“(IV) unanticipated design, engineering, manufacturing, or technology integration issues arising during program performance;

“(V) changes to the scope of such program;

“(VI) inadequate program funding or changes in planned out-year funding from one 5-year funding plan to the next 5-year funding plan as outlined in the Future Years Homeland Security Program required under section 874;

“(VII) legislative, legal, or regulatory changes; or

“(VIII) inadequate program management personnel, including lack of sufficient number of staff, training, credentials, certifications, or use of best practices;

“(iv) propose corrective action to address cost growth, schedule delays, or performance issues;

“(v) explain the rationale for why a proposed corrective action is recommended; and

“(vi) in coordination with the Component Acquisition Executive for such program, discuss all options considered, including the estimated impact on cost, schedule, or performance of such program if no changes are made to current requirements, the estimated cost of such program if requirements are modified, and the extent to which funding from other programs will need to be reduced to cover the cost growth of such program.

“(3) REVIEW OF CORRECTIVE ACTIONS.—

“(A) IN GENERAL.—The Under Secretary for Management shall review the remediation plan required under paragraph (2). The Under Secretary may approve such plan or provide an alternative proposed corrective action within 30 days of the submission of such plan under such paragraph.

“(B) SUBMISSION TO CONGRESS.—Not later than 30 days after the review required under subparagraph (A) is completed, the Under Secretary for Management shall submit to the congressional homeland security committees the following:

“(i) A copy of the remediation plan and the root cause analysis required under paragraph (2).

“(ii) A statement describing the corrective action or actions that have occurred pursuant to paragraph (2)(b)(iv) for the major acquisition program at issue, with a justification for such action or actions.

“(b) Requirements relating to congressional notification if breach occurs.—

“(1) NOTIFICATION TO CONGRESS.—If a notification to the Secretary is made under subsection (a)(1)(B) relating to a breach in a major acquisition program, the Under Secretary for Management shall notify the congressional homeland security committees of such breach in the next quarterly Comprehensive Acquisition Status Report, as required by title I of division D of the Consolidated Appropriations Act, 2016, (Public Law 114–113) following receipt by the Under Secretary of notification under such subsection.

“(2) SIGNIFICANT VARIANCES IN COSTS OR SCHEDULE.—If a likely cost overrun is greater than 20 percent or a likely delay is greater than 12 months from the costs and schedule specified in the acquisition program baseline for a major acquisition program, the Under Secretary for Management shall include in the notification required in paragraph (1) a written certification, with supporting explanation, that—

“(A) such program is essential to the accomplishment of the Department’s mission;

“(B) there are no alternatives to the capability or asset provided by such program that will provide equal or greater capability in both a more cost-effective and timely manner;

“(C) the new acquisition schedule and estimates for total acquisition cost are reasonable; and

“(D) the management structure for such program is adequate to manage and control cost, schedule, and performance.

“(c) Definitions.—In this section:

“(1) ACQUISITION.—The term ‘acquisition’ has the meaning given such term in section 131 of title 41, United States Code.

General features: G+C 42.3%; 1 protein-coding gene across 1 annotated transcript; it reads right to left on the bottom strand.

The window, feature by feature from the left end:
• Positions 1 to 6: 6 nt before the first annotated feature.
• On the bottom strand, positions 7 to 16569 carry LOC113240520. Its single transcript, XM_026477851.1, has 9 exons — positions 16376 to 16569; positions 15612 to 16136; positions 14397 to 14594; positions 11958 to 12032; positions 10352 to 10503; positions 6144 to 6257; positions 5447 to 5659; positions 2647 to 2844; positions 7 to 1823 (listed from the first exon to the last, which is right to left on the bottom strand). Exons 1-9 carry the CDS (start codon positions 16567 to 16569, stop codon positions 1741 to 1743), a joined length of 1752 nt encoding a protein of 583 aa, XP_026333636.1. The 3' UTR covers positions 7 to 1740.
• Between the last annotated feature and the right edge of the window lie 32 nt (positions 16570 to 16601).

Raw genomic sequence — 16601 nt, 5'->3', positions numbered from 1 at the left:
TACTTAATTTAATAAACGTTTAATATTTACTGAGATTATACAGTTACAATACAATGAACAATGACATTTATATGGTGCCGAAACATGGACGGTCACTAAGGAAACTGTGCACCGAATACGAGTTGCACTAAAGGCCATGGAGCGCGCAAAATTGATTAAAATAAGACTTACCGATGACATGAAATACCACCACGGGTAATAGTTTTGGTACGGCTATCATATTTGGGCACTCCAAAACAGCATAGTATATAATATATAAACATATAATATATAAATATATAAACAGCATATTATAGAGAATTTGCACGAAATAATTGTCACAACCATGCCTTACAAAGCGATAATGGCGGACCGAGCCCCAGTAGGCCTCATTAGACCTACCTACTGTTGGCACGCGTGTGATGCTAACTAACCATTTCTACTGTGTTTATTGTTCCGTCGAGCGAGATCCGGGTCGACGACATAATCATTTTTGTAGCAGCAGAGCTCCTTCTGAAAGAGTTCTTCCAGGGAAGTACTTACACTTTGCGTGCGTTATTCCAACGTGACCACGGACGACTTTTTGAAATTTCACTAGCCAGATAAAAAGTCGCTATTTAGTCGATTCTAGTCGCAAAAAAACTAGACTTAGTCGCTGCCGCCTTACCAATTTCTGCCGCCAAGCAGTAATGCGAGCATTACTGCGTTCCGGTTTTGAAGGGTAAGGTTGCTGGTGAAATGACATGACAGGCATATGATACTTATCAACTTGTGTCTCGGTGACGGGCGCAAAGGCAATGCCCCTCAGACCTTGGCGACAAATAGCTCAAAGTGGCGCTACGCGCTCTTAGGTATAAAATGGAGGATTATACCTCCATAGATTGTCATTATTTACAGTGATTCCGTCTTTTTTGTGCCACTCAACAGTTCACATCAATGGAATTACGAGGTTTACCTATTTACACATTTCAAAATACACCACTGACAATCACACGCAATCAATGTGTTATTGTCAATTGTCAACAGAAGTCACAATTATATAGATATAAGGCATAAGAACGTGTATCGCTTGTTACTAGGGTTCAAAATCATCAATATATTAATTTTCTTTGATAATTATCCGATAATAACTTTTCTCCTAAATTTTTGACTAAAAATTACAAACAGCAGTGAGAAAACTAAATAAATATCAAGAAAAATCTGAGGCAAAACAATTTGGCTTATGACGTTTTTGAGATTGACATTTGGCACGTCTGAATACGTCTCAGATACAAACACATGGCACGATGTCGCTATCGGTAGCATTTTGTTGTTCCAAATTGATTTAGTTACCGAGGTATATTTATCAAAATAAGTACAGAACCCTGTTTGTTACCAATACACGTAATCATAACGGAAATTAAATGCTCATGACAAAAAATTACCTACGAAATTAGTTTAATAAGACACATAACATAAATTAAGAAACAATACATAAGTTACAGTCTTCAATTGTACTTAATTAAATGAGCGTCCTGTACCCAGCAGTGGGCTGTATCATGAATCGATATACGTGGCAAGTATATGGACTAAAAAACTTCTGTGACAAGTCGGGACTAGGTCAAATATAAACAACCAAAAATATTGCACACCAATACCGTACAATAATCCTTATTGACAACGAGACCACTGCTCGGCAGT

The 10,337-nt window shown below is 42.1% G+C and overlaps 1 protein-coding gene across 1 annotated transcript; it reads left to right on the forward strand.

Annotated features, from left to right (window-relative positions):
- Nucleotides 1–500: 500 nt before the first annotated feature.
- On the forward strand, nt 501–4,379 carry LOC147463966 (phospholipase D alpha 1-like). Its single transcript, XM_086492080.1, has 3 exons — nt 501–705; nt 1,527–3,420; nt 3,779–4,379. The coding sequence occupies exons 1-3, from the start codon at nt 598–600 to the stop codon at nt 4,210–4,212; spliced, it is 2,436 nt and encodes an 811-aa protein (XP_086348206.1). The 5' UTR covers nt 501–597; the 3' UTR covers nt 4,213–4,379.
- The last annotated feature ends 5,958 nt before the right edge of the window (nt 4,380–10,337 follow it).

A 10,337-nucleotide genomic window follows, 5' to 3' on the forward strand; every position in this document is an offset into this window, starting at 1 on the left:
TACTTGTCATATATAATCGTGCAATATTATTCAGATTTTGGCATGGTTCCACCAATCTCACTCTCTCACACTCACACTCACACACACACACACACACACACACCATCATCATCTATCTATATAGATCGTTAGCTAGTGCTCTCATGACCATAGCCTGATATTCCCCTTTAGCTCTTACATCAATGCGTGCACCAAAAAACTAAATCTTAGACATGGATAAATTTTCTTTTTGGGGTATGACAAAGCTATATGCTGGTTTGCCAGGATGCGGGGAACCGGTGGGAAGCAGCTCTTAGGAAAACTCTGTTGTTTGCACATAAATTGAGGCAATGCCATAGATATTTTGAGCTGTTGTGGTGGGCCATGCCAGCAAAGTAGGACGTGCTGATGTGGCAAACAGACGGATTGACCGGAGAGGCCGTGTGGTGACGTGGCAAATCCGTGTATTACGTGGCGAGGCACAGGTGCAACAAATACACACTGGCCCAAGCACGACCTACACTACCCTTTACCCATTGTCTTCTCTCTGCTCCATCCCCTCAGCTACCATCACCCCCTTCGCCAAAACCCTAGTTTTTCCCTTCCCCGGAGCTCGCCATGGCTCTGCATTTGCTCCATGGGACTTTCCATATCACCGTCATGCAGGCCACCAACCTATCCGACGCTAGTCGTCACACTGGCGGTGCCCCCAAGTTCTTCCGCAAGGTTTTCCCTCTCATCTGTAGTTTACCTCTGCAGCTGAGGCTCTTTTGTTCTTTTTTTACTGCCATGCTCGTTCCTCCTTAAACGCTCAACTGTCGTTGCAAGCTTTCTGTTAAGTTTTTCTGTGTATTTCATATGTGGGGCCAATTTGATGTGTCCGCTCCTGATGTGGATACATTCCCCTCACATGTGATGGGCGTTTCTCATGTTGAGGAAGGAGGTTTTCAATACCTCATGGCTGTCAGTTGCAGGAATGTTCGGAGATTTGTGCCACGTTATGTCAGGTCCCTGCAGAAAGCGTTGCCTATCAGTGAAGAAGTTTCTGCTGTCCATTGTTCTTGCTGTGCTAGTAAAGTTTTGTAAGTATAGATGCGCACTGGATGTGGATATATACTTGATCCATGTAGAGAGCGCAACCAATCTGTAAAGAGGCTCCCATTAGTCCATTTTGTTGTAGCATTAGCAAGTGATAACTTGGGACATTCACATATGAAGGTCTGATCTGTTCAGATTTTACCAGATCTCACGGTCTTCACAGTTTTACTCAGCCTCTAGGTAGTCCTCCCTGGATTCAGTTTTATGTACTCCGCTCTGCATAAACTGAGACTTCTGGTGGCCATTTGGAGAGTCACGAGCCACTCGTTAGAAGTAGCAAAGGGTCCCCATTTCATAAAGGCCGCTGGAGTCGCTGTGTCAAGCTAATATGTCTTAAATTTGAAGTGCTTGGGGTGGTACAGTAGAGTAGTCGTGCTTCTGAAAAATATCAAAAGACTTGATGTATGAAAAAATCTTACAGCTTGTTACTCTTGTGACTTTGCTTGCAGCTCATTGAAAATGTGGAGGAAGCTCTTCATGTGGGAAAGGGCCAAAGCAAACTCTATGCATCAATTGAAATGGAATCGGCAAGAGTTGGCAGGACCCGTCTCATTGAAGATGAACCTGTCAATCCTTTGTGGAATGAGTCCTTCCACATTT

“(2) ACQUISITION PROGRAM.—The term ‘acquisition program’ means the process by which the Department acquires, with any appropriated amounts, by contract for purchase or lease, property or services (including construction) that support the missions and goals of the Department.

“(3) ACQUISITION PROGRAM BASELINE.—The term ‘acquisition program baseline’, with respect to an acquisition program, means a summary of the cost, schedule, and performance parameters, expressed in standard, measurable, quantitative terms, which must be met in order to accomplish the goals of such program.

“(4) BEST PRACTICES.—The term ‘best practices’, with respect to acquisition, means a knowledge-based approach to capability development that includes—

“(A) identifying and validating needs;

“(B) assessing alternatives to select the most appropriate solution;

“(C) clearly establishing well-defined requirements;

“(D) developing realistic cost assessments and schedules;

“(E) securing stable funding that matches resources to requirements;

“(F) demonstrating technology, design, and manufacturing maturity;

“(G) using milestones and exit criteria or specific accomplishments that demonstrate progress;

“(H) adopting and executing standardized processes with known success across programs;

“(I) establishing an adequate workforce that is qualified and sufficient to perform necessary functions; and

“(J) integrating the capabilities described in subparagraphs (A) through (I) into the Department’s mission and business operations.

“(5) BREACH.—The term ‘breach’, with respect to a major acquisition program, means a failure to meet any cost, schedule, or performance threshold specified in the most recently approved acquisition program baseline.

“(6) CONGRESSIONAL HOMELAND SECURITY COMMITTEES.—The term ‘congressional homeland security committees’ means—

“(A) the Committee on Homeland Security of the House of Representatives and the Committee on Homeland Security and Governmental Affairs of the Senate; and

“(B) the Committee on Appropriations of the House of Representatives and of the Senate.

“(7) COMPONENT ACQUISITION EXECUTIVE.—The term ‘Component Acquisition Executive’ means the senior acquisition official within a component who is designated in writing by the Under Secretary for Management, in consultation with the component head, with authority and responsibility for leading a process and staff to provide acquisition and program management oversight, policy, and guidance to ensure that statutory, regulatory, and higher level policy requirements are fulfilled, including compliance with Federal law, the Federal Acquisition Regulation, and Department acquisition management directives established by the Under Secretary for Management.

“(8) MAJOR ACQUISITION PROGRAM.—The term ‘major acquisition program’ means a Department acquisition program that is estimated by the Secretary to require an eventual total expenditure of at least $300,000,000 (based on fiscal year 2017 constant dollars) over its life cycle cost.”.

(b) Clerical amendment.—The table of contents in section 1(b) of the Homeland Security Act of 2002 is amended by inserting after the item relating to section 835 the following new item:

“Sec. 836. Congressional notification and other requirements for major acquisition program breach.”.

Passed the House of Representatives March 20, 2017.

    Attest:karen l. haas,   
    Clerk.